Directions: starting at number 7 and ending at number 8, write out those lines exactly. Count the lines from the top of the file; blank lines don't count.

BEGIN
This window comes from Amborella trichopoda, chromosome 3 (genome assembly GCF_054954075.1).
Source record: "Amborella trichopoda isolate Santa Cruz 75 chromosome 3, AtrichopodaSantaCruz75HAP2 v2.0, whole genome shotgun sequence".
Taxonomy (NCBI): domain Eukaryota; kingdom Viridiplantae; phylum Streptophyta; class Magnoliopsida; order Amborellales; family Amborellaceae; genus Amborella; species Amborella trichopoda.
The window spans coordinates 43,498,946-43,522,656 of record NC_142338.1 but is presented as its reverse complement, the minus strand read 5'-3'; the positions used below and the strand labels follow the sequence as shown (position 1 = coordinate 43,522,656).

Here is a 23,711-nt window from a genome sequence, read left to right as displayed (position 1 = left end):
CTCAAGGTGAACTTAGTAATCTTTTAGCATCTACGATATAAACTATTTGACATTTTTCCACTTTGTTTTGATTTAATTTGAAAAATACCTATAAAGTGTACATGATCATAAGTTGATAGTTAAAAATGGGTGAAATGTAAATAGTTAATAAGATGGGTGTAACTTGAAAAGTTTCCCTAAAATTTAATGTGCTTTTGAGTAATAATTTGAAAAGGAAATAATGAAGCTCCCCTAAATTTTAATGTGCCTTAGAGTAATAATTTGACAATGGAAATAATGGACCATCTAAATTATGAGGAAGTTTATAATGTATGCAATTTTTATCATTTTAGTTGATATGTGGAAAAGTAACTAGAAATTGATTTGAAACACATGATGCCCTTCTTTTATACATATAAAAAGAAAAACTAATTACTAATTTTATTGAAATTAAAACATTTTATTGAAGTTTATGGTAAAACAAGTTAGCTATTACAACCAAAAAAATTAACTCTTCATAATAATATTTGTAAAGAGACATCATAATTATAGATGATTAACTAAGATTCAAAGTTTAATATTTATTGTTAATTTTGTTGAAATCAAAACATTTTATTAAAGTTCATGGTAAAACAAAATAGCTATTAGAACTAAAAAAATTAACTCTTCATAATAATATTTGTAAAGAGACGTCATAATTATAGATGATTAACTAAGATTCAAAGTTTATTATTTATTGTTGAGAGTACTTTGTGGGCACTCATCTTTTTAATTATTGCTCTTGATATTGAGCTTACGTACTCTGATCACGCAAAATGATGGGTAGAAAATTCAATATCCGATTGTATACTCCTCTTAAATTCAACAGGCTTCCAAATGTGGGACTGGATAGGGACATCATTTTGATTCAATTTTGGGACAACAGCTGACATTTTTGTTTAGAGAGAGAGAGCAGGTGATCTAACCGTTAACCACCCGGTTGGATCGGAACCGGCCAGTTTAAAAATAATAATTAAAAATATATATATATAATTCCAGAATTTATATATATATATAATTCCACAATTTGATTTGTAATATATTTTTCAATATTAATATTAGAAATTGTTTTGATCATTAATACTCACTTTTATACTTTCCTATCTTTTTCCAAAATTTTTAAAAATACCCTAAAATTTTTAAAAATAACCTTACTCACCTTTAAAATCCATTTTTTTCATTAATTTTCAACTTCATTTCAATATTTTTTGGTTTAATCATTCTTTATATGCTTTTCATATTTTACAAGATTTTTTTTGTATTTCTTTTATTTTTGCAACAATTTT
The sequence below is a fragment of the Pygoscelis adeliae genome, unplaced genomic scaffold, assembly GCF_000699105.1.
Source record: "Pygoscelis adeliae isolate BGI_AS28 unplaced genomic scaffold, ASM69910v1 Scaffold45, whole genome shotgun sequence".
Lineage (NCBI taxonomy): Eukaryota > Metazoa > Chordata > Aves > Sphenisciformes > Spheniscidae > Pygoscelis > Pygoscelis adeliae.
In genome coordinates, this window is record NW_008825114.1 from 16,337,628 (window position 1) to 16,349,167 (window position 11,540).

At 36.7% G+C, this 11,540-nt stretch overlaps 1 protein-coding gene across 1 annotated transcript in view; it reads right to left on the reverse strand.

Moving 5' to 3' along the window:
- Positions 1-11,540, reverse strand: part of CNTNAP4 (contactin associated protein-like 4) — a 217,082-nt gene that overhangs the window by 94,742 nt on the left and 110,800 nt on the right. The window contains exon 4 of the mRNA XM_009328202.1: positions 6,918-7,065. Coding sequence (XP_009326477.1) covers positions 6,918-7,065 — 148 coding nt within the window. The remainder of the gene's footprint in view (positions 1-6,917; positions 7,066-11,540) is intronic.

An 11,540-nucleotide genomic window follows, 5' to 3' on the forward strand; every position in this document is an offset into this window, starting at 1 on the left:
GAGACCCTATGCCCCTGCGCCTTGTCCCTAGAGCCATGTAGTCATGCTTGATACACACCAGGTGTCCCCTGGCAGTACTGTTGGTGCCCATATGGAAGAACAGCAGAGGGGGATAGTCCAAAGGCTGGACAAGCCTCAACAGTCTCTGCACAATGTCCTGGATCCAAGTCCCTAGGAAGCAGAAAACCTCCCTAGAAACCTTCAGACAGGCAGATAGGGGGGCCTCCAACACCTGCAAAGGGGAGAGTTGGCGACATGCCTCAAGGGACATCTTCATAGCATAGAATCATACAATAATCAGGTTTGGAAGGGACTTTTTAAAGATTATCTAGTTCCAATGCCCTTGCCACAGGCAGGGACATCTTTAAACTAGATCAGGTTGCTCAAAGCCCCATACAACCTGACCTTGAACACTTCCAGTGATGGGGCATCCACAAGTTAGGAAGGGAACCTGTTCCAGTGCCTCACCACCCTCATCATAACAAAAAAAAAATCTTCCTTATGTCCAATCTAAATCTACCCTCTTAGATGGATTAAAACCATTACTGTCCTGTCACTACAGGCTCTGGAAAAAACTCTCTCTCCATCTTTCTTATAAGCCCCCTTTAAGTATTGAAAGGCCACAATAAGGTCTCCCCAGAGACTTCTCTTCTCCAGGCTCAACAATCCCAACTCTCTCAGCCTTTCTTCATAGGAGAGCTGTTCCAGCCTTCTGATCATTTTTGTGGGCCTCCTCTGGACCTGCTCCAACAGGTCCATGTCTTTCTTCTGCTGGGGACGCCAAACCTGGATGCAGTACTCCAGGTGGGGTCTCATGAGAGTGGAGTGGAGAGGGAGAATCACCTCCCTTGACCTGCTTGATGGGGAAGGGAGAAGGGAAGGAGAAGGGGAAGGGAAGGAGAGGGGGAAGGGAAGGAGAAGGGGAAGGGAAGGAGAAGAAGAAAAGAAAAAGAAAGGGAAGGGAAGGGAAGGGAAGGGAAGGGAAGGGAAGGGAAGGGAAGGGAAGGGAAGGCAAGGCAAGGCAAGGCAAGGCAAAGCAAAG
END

The sequence below is a fragment of the Pygoscelis adeliae genome, unplaced genomic scaffold, assembly GCF_000699105.1.
Source record: "Pygoscelis adeliae isolate BGI_AS28 unplaced genomic scaffold, ASM69910v1 Scaffold45, whole genome shotgun sequence".